Academics writing about Foote’s life and work will have to slog through these unselective, self-indulgent memoirs; other,...

BEGINNINGS

A MEMOIR

A wearisomely folksy account of a young actor’s apprenticeship in the 1930s.

Renowned playwright Foote takes up where Farewell (1999) left off, with his Depression-era departure from his hometown of Wharton, Texas, for a now-defunct acting school in Pasadena, California. He arrived in Pasadena a polite young rube and, judging by the aw-shucks narrative voice, left a polite young rube who could act. Considering that Dorothy Parker was then in her acerbic prime, it’s astounding that he could manage—particularly given a life in the theater—to have remained so untouched by irony or worldliness. Foote’s naïveté is initially endearing but eventually cloying. Given his distinguished career in the theater and the movies, he obviously has a fine and discriminating mind. Yet the performer who emerges in these pages shows no promise whatsoever. Nor does the more retrospective author allow himself any discriminating comments about the productions he watched or took part in, the theatrical training he enjoyed, or his own emotional development, if indeed it ever occurred. When he confides that Pauline Lord’s performance in Ethan Frome was the “most moving” that he ever saw, he never describes what so impressed him, but simply excerpts the New Republic’s review of the show. Meanwhile, Foote adds enough descriptions of friends and events presumably of great interest to the author (an entire chapter is devoted to his appendectomy) to make him a double for your most rambling uncle—for example, when he repeats nearly verbatim the story of a friend’s announcement that she is off to Germany only seven pages after already having mentioned it. The memoir cries out for a ruthless editor to help the octogenarian author give shape and meaning to his narrative.

Academics writing about Foote’s life and work will have to slog through these unselective, self-indulgent memoirs; other, luckier souls can just say no.

Pub Date: Nov. 2, 2001

ISBN: 0-7432-1115-4

Page Count: 272

Publisher: Scribner

Review Posted Online: June 24, 2010

Kirkus Reviews Issue: Sept. 1, 2001

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If the authors are serious, this is a silly, distasteful book. If they are not, it’s a brilliant satire.

THE 48 LAWS OF POWER

The authors have created a sort of anti-Book of Virtues in this encyclopedic compendium of the ways and means of power.

Everyone wants power and everyone is in a constant duplicitous game to gain more power at the expense of others, according to Greene, a screenwriter and former editor at Esquire (Elffers, a book packager, designed the volume, with its attractive marginalia). We live today as courtiers once did in royal courts: we must appear civil while attempting to crush all those around us. This power game can be played well or poorly, and in these 48 laws culled from the history and wisdom of the world’s greatest power players are the rules that must be followed to win. These laws boil down to being as ruthless, selfish, manipulative, and deceitful as possible. Each law, however, gets its own chapter: “Conceal Your Intentions,” “Always Say Less Than Necessary,” “Pose as a Friend, Work as a Spy,” and so on. Each chapter is conveniently broken down into sections on what happened to those who transgressed or observed the particular law, the key elements in this law, and ways to defensively reverse this law when it’s used against you. Quotations in the margins amplify the lesson being taught. While compelling in the way an auto accident might be, the book is simply nonsense. Rules often contradict each other. We are told, for instance, to “be conspicuous at all cost,” then told to “behave like others.” More seriously, Greene never really defines “power,” and he merely asserts, rather than offers evidence for, the Hobbesian world of all against all in which he insists we live. The world may be like this at times, but often it isn’t. To ask why this is so would be a far more useful project.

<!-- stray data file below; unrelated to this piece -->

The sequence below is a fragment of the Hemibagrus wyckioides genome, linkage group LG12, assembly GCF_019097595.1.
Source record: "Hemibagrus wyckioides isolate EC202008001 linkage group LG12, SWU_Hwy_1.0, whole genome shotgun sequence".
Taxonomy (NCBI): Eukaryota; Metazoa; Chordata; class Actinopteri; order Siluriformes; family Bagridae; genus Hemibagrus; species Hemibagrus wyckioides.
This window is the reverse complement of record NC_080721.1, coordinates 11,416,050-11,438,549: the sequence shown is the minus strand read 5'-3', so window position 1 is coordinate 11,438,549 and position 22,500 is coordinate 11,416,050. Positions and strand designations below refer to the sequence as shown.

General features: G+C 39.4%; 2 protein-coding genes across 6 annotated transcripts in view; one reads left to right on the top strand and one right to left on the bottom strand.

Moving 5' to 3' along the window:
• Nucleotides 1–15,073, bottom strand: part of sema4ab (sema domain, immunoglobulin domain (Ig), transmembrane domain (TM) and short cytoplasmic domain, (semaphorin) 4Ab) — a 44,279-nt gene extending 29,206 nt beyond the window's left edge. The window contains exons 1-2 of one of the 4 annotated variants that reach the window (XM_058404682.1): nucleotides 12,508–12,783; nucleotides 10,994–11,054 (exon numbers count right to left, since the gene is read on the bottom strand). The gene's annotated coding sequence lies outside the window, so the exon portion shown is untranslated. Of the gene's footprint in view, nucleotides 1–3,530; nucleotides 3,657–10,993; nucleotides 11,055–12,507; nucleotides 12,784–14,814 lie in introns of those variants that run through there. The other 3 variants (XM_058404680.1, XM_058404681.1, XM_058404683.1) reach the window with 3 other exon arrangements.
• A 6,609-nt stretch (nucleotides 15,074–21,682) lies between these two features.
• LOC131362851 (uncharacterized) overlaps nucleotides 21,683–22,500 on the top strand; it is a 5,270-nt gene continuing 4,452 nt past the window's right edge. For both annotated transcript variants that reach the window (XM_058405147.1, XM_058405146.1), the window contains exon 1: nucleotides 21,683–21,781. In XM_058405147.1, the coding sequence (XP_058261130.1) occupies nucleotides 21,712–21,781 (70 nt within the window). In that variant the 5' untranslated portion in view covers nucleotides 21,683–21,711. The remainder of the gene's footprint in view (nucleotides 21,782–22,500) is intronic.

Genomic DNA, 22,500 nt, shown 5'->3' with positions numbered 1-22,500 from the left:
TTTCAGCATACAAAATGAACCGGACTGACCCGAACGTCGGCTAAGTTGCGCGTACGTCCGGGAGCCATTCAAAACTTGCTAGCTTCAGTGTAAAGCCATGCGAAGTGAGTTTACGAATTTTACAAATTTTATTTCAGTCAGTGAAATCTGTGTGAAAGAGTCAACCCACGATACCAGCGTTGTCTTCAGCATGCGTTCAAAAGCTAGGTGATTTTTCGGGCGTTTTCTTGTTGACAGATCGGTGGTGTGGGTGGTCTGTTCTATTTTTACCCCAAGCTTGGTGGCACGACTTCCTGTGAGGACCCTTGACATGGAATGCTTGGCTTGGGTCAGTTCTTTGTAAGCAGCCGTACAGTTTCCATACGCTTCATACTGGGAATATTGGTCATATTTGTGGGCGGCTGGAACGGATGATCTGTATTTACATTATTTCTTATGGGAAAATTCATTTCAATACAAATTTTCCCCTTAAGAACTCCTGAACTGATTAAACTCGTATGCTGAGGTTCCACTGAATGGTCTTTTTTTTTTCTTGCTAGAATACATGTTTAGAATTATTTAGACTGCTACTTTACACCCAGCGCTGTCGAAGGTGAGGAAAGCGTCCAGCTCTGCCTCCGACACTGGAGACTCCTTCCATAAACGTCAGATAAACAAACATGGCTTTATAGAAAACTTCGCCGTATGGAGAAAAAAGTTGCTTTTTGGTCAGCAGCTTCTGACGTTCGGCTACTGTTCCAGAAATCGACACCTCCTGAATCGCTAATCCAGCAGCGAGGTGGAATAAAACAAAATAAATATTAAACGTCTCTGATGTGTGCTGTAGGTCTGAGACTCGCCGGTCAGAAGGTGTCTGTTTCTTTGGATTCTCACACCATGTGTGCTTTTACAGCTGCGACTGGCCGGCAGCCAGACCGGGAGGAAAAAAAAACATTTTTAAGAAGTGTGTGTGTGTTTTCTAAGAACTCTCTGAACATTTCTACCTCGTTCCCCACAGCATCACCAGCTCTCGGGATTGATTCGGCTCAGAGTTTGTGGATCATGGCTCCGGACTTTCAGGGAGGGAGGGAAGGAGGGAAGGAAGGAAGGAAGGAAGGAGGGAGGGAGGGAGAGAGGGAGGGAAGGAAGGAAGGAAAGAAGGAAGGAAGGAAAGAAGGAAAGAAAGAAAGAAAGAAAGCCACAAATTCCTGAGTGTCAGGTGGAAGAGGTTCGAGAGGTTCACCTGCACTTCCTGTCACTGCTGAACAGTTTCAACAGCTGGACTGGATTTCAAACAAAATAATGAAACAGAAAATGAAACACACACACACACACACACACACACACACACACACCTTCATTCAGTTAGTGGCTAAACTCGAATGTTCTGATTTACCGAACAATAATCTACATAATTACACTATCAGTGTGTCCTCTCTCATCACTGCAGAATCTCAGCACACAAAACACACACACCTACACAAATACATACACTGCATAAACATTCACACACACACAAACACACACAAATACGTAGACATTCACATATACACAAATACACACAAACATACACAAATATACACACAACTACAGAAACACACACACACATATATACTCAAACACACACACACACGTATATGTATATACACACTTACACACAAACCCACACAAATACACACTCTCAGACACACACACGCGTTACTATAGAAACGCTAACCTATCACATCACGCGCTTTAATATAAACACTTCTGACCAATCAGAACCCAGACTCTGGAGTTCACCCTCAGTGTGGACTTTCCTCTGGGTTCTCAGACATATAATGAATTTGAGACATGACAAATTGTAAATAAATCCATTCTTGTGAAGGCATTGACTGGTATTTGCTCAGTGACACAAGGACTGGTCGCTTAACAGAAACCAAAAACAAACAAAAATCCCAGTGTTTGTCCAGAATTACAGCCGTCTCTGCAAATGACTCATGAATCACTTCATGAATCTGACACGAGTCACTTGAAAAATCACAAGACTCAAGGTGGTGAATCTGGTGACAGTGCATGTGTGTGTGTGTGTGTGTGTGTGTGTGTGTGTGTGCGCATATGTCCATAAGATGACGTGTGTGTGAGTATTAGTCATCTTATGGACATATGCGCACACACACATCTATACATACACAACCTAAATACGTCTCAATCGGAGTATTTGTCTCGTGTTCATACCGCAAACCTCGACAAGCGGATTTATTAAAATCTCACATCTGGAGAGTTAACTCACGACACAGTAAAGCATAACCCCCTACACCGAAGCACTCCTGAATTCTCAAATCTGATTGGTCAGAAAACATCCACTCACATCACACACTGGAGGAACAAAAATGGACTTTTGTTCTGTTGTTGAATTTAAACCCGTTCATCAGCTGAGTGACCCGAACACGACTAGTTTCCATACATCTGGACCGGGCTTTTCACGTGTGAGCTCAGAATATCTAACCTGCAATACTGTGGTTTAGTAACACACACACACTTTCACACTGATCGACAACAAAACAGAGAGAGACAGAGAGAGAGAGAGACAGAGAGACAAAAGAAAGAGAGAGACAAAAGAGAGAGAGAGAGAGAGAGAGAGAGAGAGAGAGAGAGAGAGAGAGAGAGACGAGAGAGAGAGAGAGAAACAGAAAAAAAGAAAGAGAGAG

If the authors are serious, this is a silly, distasteful book. If they are not, it’s a brilliant satire.

Pub Date: Sept. 1, 1998

ISBN: 0-670-88146-5

Page Count: 430

Publisher: Viking

Review Posted Online: May 20, 2010

Kirkus Reviews Issue: July 15, 1998

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The author's youthfulness helps to assure the inevitable comparison with the Anne Frank diary although over and above the...

NIGHT

Elie Wiesel spent his early years in a small Transylvanian town as one of four children. 

He was the only one of the family to survive what Francois Maurois, in his introduction, calls the "human holocaust" of the persecution of the Jews, which began with the restrictions, the singularization of the yellow star, the enclosure within the ghetto, and went on to the mass deportations to the ovens of Auschwitz and Buchenwald. There are unforgettable and horrifying scenes here in this spare and sombre memoir of this experience of the hanging of a child, of his first farewell with his father who leaves him an inheritance of a knife and a spoon, and of his last goodbye at Buchenwald his father's corpse is already cold let alone the long months of survival under unconscionable conditions. 

The author's youthfulness helps to assure the inevitable comparison with the Anne Frank diary although over and above the sphere of suffering shared, and in this case extended to the death march itself, there is no spiritual or emotional legacy here to offset any reader reluctance.

Pub Date: Jan. 16, 2006

ISBN: 0374500010

Page Count: 120

Publisher: Hill & Wang

Review Posted Online: Oct. 7, 2011

Kirkus Reviews Issue: Jan. 15, 2006

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